Skin Health – Find the Alternative to Soaps, Skincare and Cosmetics

Have you ever wondered and asked which part of our body is important? Well, there may be no one same answer to this. Different people will give different answers. Generally, I guess most of us will say that every part of our body is equally important, both internal organs to external limbs and features.

But when was the last time that we had a check-up for our heart? In contrast, we check our face everyday. When did you first notice wrinkles or fine lines appearing on your face? Have you started to notice changes on your face that make you resemble your aged 65-to-75 year old parent?

Right from the start when we were first born, our skin was smooth, plump, unblemished, radiant and elastic. As babies, we were never classified as having oily or dry skin. However, as we grow older, so does our skin. Soon, the skin becomes rough, oily otherwise dry, fine lines, wrinkles, blemishes, acne, pigmentation, dark spots, flaky skin, etc. start to appear. Those days of having a youthful and healthy looking face are gone!

The characteristic of an aged facial skin is when you lightly grasp your facial skin with your fingers and let it go, it would take several seconds to return to its original position and shape. When this happens, one would start to lament because she knows that her skin has aged and it would take considerable effort to restore her skin, even to a small degree, to what it was before. One may very well just resign to the fact that she has aged, and that there is nothing she can do to change the ageing process.

Different people will experience different degrees of complicated changes as their facial skin age. People who are directly exposed to the sunlight everyday will undergo more severe and drastic aging changes than those people who are not directly exposed to the elements of the climate. A construction worker’s ointment for psoriasis will definitely appear to be more weathered, rougher and drier than the face of an administrative staff who works in a sheltered air-conditioned office. This is just one typical example. In fact, there are many more illustrations which I need not elaborate on further.

As one ages, the visible changes in the face include worry and frown lines at the forehead, laxity in the eyelid, eye bags (or even eye-luggage!), sagging and drooped cheeks, dark-circles around the eyes, saggy lines around the mouth, jaws and chin. In addition, the skin loses its luminosity and tenacity that it once saw during its heydays. Skin becomes dull and tired looking.

Whether one may like it or not, these changes on the face are what we are expected to see if we do not take steps now to prevent them or to slow down its onset of the ageing symptoms. For people who smoke, drink or who lead unhealthy lifestyles usually experience facial ageing much earlier. However, these ageing changes on the face also depend on factors like genetic inheritance, race, age and environment. Do not expect plastic surgical operations and other general skin care and cosmetics to bring back what have been damaged and lost.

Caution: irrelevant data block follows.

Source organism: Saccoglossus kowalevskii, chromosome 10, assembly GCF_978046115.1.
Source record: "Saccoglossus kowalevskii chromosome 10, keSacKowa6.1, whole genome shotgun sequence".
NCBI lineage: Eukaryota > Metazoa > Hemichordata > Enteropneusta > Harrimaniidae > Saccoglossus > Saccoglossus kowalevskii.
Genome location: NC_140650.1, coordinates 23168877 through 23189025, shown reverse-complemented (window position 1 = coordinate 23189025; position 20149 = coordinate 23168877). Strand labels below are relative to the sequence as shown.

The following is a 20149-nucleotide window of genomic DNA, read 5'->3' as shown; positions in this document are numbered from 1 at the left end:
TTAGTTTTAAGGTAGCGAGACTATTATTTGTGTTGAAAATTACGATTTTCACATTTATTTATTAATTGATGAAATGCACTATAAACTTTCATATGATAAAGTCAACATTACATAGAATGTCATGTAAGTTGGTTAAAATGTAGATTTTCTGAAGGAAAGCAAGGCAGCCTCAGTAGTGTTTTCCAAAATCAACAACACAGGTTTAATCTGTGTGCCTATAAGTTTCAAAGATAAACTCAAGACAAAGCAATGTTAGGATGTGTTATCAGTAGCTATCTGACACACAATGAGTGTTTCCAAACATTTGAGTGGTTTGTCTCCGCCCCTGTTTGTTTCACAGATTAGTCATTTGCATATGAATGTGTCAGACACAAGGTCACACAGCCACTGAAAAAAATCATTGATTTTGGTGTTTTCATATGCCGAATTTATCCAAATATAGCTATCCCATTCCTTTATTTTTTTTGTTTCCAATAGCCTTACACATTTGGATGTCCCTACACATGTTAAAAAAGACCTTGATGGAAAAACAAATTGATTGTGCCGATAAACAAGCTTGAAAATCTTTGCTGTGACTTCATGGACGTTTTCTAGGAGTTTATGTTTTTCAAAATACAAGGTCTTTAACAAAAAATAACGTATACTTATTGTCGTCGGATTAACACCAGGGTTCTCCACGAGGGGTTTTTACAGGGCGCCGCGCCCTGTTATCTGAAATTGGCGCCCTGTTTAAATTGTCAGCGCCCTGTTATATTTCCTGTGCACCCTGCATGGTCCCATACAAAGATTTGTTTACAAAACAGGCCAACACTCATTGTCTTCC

The skin is a living organ in our body system. As such, keeping our skin healthy and continuously hydrated is very important. The total prevention of skin ageing and free radicals’ attacks may not be possible. However, minimising the detrimental effect of these attacks is possible. As we are all well aware, free radicals have a huge negative impact on the health of our skin.

So, what are free radicals? How do we achieve healthy skin? How do we maintain having healthy skin?
You see, our body is made up of approximately 75 trillion cells. Cells are made up of atoms and electrons. When the atoms and electrons are healthy, the cells will replicate and keep the body well nourished. An atom with a missing electron is called a Free Radical. Free radicals cause damage to the surrounding cell atoms because the free radicals will ‘steal’ their neighbours’ electrons. Hence, this destroys the healthy cells. Cells that die or replicate in its damaged state is a causal factor to facial skin ageing amongst other diseases and sicknesses.

At this juncture, to touch on the details of how the skin ages and the chemistry of the entire ageing process will be too lengthy and complicated for a lay person to comprehend. Hence we will just focus on what we can do to maintain and promote a healthy skin for the longest time possible.

Generally, soap, skincare and cosmetics which are readily available in the marketplace are solving symptoms and not solving the root of problems. Most soaps are alkaline-based and their Ph value is more than 7. Our skin Ph value is 5.5 and it is acidic. Applying the alkaline based soap onto our acidic skin will make the skin confused and irritated. The skincare and cosmetics are generally water-based and are unable to penetrate into the inner layers of the skin such as the dermis and the hypodermis layers to combat the resided toxins and free radicals. Hence, these skincare products may be ineffective to push out the toxins and free radicals from the inside of the skin. In short, soaps, skincare and cosmetics put up a barrier on the facial skin and prevent the toxins from coming out from within the skin.

To keep skin healthy, we need to start thinking of SKIN HEALTH instead. We need to start to keep our facial skin hydrated in the inner-most hypodermis layer; and we need to prevent, or at least combat, the toxins and free radicals that cause havoc and damage to the cells. Regeneration, rejuvenation and renewal are key elements to slowing down the ageing process of the facial skin health. The emergence of a top skin health product that is not only the true alternative but also clinically proven with strong therapeutic properties of regeneration, rejuvenation and renewal is now available.

 

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